Released on home video in 1994, Night of the Demons 2 is a bit of a surprise. The MPAA had spent the past decade beating up horror films is response to the slasher craze. The failure of the new NC-17 rating was becoming evident, as most theaters and newspaper listings treated films with the rating like pornographic features (and Showgirls didn’t help much). And the advent of home video was raising new concerns about children getting a hold of unrated horror films, with no one remembering that a decade ago, retailers were selling Rambo 2 toys to children.
So along comes this sequel to the cult classic, with full frontal nudity and more gore than the original. Yet it earns an R-rating, which might seem rather surprising. Perhaps the MPAA was swayed by the ending, when the teens finding salvation from the demons through old time religion. Seriously.
The film opens on an evangelical couple entering the deserted Hull House to spread the Good Word. Angela (Amelia Kinkade) is still roaming the halls and offers her new visitors some refreshments. After the couple declines a slice of Devil’s Food Cake, Angela carves into them instead. So, how does the death of two missionaries lead to the championing of religion over the demons? Well, just read on.
The film then moves to St. Rita’s Academy, a Catholic boarding school for troubled teens. I have no idea why most of the kids are considered troubled, as they are pretty normal (by movie stereotype standards). You’ve got the horny jocks (Kurt and Johnny) spying on the girl’s dorm with binoculars. And you’ve got the nice girl (Bibi), the slutty one (Shirley) and her friend (Terri), all prancing around the dorm room with their friends, while in their panties (and less), with the blinds up. Yup, that’s a bunch of normal movie teens.
Even the bookworm (Perry), who’s studying demonology, seems pretty normal. The only person with the least bit of troubled history is Melissa (nicknamed Mouse by the girls). She’s Angela’s sister, orphaned when her parents received a Halloween card from Angela after the events at Hull House, which caused them to committed suicide. Although everyone assumes Angela ran away for some reason, Mouse has dreams of her demon sister coming back for a horrific family reunion.
Well, it’s time to meet the faculty. Father Bob oversees the academy. He’s not as strict as his predecessor and wants the kids to take some responsibility for their own behavior at the Halloween dance. This is in direct conflict with Sister Gloria, who is very old school. She walks around breaking up cuddling couples, reminding them to “leave a little run for the Holy Ghost” and practices fencing moves with her ever present yardstick. The two butt heads, but the good Sister defers to the demands of Father Bob (as a good Catholic woman, you can’t upset the patriarchy).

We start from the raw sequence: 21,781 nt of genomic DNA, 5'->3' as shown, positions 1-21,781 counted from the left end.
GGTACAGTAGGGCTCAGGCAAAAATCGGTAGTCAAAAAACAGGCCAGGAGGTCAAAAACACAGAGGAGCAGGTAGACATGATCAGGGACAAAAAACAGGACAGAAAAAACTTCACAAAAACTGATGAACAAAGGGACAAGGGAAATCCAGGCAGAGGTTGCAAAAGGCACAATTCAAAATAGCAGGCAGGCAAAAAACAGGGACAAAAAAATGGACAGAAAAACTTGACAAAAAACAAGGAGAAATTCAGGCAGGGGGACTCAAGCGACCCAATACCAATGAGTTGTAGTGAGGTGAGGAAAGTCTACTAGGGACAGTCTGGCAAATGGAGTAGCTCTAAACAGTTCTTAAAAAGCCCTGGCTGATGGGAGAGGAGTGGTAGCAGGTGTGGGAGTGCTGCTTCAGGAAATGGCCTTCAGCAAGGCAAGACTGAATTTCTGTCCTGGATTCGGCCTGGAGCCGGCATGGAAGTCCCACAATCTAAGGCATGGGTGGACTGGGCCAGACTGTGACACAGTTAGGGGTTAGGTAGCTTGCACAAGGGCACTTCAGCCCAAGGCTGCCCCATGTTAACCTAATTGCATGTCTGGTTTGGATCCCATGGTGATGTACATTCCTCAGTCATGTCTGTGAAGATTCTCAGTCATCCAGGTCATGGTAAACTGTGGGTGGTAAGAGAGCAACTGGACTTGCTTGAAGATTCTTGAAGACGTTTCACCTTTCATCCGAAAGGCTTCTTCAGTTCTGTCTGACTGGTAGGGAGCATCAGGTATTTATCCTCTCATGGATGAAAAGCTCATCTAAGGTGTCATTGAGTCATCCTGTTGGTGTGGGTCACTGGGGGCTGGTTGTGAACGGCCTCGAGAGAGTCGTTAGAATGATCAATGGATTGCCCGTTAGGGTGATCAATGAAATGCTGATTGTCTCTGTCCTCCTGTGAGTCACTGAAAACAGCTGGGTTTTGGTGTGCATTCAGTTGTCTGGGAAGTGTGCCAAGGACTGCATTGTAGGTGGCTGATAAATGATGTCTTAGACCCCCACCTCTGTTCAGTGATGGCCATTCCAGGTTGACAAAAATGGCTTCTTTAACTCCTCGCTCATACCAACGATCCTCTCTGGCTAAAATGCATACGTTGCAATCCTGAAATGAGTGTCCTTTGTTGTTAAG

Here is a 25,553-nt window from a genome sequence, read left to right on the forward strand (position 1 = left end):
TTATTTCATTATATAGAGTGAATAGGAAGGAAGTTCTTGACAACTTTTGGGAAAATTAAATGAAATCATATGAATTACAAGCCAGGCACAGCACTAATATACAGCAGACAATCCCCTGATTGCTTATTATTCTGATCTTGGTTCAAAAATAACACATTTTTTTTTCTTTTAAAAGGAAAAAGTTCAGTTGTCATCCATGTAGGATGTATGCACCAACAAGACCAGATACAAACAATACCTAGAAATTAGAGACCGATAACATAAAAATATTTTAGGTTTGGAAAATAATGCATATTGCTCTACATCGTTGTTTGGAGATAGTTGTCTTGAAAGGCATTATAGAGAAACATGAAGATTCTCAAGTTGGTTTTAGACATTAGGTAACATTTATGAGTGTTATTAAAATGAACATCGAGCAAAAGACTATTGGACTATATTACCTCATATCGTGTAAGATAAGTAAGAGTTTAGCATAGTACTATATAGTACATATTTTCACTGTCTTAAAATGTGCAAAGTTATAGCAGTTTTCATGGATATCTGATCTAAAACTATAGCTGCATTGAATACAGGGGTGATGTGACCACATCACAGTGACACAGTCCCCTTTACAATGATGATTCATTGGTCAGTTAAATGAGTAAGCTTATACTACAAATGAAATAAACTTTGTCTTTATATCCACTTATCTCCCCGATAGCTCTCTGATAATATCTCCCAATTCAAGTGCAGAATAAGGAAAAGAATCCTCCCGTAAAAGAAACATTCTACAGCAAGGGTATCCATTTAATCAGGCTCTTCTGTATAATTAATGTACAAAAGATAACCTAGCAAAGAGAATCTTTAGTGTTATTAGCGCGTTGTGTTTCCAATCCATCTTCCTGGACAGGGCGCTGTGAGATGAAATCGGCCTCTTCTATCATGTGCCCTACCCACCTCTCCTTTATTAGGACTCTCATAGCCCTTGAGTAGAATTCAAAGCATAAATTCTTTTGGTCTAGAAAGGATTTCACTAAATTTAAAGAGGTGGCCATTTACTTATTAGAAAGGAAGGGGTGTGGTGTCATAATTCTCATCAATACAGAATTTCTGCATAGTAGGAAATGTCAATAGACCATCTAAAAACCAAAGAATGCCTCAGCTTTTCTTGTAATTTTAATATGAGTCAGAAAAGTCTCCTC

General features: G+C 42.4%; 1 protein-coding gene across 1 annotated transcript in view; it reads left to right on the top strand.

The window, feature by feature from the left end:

Now, as a former Catholic, I can really thing of no more saintly names as Bob and Gloria. It appears the filmmakers didn’t know much about the Catholic tradition of naming children after saints, and I can’t remember a Saint Bob, or a Saint Gloria, for that matter. But then, I’m a very lapsed Catholic, so what do I know.
Anyway, Shirley and Kurt fall afoul of Sister Gloria and are banned from the Halloween dance, along with Johnny and Bibi (who are a couple, which makes you wonder why Johnny feels the need to spy on her with Kurt). Meanwhile, Perry is grounded by Father Bob for his demonology experiments, even as he tries to convince the priest that he conjured up Angela.
Shirley decides she’s not about to give up on a Halloween party and convinces the ever horny Kurt to get Johnny, Bibi, Terri and Mouse to come with her for a celebration they will never forget. Kurt, thinking he’s going to get lucky, convinces everyone to come along, only to be neutered by Shirley’s date, Rick, and his friend Z-Boy.
Shirley didn’t tell her party guests that the gathering was at Hull House, which causes Mouse a bit of distress and she decides to stay in the car. The rest enter the house, with Johnny and Bibi venturing off for some “exploration,” and Kurt trying to hook up with Terri. Shirley and friends, however, plan to scare everyone with a sacrifice, and when the black cat offering escapes, Shirley decides that a Mouse will do.